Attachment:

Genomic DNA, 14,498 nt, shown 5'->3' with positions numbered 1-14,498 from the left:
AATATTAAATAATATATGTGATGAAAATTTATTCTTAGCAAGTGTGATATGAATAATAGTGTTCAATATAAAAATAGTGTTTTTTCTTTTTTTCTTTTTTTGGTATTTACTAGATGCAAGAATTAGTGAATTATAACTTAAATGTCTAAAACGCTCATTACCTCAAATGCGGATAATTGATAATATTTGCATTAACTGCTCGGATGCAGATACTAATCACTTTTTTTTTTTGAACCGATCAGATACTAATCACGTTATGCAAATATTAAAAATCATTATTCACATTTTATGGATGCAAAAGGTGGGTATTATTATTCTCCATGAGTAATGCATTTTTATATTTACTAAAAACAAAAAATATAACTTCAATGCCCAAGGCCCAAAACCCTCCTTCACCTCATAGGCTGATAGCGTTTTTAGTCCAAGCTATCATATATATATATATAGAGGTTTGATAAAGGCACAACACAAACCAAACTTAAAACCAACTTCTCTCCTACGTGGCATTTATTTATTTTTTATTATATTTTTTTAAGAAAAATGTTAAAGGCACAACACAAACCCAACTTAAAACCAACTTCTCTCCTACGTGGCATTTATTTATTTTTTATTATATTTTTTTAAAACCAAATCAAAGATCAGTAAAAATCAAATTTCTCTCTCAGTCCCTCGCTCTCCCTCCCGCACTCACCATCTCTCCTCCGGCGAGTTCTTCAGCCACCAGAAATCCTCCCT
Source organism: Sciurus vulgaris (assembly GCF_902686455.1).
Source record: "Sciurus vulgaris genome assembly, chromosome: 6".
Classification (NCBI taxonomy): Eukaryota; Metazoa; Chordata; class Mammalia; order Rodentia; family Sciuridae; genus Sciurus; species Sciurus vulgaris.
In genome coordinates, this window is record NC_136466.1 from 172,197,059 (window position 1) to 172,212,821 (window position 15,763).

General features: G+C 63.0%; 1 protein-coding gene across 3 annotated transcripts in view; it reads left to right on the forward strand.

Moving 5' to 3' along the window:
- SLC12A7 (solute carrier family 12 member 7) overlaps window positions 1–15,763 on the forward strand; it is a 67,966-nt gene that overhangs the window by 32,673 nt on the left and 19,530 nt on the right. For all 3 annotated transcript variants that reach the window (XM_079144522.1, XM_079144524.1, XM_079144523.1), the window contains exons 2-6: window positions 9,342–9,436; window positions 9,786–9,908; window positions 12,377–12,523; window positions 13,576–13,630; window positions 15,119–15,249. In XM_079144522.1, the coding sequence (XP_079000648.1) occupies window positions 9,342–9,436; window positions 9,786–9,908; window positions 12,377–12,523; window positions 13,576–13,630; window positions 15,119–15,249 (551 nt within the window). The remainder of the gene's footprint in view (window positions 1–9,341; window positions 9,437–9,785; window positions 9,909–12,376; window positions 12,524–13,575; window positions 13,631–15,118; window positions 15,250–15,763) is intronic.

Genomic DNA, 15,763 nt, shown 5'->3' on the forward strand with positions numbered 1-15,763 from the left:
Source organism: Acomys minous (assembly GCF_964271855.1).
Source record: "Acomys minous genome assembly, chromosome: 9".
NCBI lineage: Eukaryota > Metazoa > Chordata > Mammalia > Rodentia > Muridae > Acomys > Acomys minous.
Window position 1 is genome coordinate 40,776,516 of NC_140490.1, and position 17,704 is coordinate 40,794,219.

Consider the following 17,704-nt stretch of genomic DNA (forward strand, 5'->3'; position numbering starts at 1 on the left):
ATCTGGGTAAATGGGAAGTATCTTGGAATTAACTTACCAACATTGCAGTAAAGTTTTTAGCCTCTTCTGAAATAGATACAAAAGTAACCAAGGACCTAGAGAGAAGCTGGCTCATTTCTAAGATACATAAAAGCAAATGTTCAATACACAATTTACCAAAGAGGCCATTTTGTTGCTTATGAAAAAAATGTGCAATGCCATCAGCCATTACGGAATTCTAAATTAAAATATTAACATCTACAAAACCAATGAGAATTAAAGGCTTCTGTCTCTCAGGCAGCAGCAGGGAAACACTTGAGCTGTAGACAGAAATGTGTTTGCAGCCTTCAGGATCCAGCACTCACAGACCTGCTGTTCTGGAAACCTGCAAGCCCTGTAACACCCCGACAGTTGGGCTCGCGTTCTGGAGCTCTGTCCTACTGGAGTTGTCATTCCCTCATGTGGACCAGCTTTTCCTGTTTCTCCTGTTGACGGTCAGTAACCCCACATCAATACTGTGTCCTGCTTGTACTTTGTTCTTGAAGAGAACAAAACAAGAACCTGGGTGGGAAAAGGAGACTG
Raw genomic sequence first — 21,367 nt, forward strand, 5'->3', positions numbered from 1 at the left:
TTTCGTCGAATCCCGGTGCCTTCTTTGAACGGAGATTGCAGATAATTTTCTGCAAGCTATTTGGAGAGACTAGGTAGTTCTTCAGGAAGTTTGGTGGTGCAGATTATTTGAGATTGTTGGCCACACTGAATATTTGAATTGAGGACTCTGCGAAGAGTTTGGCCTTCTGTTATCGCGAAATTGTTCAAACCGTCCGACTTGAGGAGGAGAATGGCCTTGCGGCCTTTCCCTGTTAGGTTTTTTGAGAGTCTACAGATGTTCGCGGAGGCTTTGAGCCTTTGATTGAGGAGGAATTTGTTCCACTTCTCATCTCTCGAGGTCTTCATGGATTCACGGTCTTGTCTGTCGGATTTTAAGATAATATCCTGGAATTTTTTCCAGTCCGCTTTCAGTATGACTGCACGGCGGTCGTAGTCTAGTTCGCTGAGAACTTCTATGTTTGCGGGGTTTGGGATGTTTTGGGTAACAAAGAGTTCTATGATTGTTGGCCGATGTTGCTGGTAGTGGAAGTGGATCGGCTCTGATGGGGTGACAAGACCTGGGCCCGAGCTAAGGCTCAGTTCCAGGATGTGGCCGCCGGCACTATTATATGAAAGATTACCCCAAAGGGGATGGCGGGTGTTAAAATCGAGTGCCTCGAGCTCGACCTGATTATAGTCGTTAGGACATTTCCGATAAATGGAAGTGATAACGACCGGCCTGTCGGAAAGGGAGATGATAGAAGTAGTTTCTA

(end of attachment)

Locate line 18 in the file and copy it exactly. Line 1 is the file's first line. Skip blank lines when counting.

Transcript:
TTTCGTCGAATCCCGGTGCCTTCTTTGAACGGAGATTGCAGATAATTTTCTGCAAGCTATTTGGAGAGACTAGGTAGTTCTTCAGGAAGTTTGGTGGTGCAGATTATTTGAGATTGTTGGCCACACTGAATATTTGAATTGAGGACTCTGCGAAGAGTTTGGCCTTCTGTTATCGCGAAATTGTTCAAACCGTCCGACTTGAGGAGGAGAATGGCCTTGCGGCCTTTCCCTGTTAGGTTTTTTGAGAGTCTACAGATGTTCGCGGAGGCTTTGAGCCTTTGATTGAGGAGGAATTTGTTCCACTTCTCATCTCTCGAGGTCTTCATGGATTCACGGTCTTGTCTGTCGGATTTTAAGATAATATCCTGGAATTTTTTCCAGTCCGCTTTCAGTATGACTGCACGGCGGTCGTAGTCTAGTTCGCTGAGAACTTCTATGTTTGCGGGGTTTGGGATGTTTTGGGTAACAAAGAGTTCTATGATTGTTGGCCGATGTTGCTGGTAGTGGAAGTGGATCGGCTCTGATGGGGTGACAAGACCTGGGCCCGAGCTAAGGCTCAGTTCCAGGATGTGGCCGCCGGCACTATTATATGAAAGATTACCCCAAAGGGGATGGCGGGTGTTAAAATCGAGTGCCTCGAGCTCGACCTGATTATAGTCGTTAGGACATTTCCGATAAATGGAAGTGATAACGACCGGCCTGTCGGAAAGGGAGATGATAGAAGTAGTTTCTA